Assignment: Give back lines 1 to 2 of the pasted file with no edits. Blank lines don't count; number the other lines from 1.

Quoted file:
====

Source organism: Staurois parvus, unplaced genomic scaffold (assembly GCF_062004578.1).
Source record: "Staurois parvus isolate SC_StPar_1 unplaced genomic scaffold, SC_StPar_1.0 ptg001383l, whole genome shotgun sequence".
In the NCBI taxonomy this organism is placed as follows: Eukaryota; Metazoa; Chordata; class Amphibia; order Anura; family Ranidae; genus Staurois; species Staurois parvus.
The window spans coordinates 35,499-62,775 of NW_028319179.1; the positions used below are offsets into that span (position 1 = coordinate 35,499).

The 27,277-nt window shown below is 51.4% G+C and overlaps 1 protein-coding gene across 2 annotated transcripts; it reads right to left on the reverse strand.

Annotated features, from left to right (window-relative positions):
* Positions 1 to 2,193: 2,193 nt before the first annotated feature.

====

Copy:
Source organism: Staurois parvus, unplaced genomic scaffold (assembly GCF_062004578.1).
Source record: "Staurois parvus isolate SC_StPar_1 unplaced genomic scaffold, SC_StPar_1.0 ptg001383l, whole genome shotgun sequence".